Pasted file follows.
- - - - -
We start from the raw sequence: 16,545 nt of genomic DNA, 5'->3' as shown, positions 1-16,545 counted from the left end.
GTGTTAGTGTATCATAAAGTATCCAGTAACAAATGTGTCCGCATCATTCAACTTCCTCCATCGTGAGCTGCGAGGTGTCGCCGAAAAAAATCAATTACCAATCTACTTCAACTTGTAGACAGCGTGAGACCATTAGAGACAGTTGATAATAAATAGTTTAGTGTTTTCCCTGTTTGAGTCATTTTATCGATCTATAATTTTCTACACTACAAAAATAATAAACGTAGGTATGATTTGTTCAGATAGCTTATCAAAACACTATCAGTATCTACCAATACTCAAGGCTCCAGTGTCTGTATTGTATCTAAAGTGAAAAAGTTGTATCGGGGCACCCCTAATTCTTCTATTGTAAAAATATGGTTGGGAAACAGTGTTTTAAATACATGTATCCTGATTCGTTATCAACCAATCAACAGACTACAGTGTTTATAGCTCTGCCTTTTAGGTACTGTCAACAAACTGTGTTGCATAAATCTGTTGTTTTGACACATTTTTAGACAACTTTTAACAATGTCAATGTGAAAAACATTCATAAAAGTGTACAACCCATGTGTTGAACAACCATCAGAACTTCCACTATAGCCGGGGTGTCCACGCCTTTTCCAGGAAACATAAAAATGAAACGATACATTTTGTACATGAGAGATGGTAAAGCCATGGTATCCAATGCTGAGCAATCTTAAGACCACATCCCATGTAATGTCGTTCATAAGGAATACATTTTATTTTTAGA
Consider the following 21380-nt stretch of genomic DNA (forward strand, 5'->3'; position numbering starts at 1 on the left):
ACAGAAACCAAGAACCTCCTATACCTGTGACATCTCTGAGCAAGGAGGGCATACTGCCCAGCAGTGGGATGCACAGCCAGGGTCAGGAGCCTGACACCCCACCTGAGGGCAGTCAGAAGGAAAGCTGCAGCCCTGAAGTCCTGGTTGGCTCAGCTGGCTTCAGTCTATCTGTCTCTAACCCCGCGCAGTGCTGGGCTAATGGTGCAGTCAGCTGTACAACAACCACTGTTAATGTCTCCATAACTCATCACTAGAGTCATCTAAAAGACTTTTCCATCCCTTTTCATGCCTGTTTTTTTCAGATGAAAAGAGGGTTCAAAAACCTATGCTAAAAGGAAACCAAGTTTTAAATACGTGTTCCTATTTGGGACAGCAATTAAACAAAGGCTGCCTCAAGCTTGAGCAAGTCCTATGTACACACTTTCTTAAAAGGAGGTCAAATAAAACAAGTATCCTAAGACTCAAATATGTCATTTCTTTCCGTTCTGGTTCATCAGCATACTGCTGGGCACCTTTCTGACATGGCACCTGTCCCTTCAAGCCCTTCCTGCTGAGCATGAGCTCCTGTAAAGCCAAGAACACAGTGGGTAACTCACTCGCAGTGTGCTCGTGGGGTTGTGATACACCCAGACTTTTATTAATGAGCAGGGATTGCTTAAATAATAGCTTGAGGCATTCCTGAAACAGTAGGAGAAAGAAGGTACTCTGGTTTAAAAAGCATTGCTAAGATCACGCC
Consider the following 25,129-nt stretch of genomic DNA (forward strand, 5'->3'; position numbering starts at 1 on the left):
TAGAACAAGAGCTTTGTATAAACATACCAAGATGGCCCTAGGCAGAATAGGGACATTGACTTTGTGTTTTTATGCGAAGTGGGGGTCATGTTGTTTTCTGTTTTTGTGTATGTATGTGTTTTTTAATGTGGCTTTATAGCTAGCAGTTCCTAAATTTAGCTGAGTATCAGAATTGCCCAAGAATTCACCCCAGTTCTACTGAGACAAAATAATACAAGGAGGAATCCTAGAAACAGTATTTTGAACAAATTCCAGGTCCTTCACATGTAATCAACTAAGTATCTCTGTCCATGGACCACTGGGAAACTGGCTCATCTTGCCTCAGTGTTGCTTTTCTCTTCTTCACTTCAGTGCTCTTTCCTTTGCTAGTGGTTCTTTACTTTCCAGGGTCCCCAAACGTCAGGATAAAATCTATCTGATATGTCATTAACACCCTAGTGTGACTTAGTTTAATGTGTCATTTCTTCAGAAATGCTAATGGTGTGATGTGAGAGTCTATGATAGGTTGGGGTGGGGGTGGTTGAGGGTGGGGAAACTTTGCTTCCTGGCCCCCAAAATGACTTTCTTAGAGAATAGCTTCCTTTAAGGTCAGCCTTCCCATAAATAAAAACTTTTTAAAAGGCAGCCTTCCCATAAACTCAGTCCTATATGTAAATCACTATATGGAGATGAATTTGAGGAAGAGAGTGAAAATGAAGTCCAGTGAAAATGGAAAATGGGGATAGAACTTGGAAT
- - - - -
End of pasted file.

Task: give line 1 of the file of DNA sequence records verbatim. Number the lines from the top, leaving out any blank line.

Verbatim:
We start from the raw sequence: 16,545 nt of genomic DNA, 5'->3' as shown, positions 1-16,545 counted from the left end.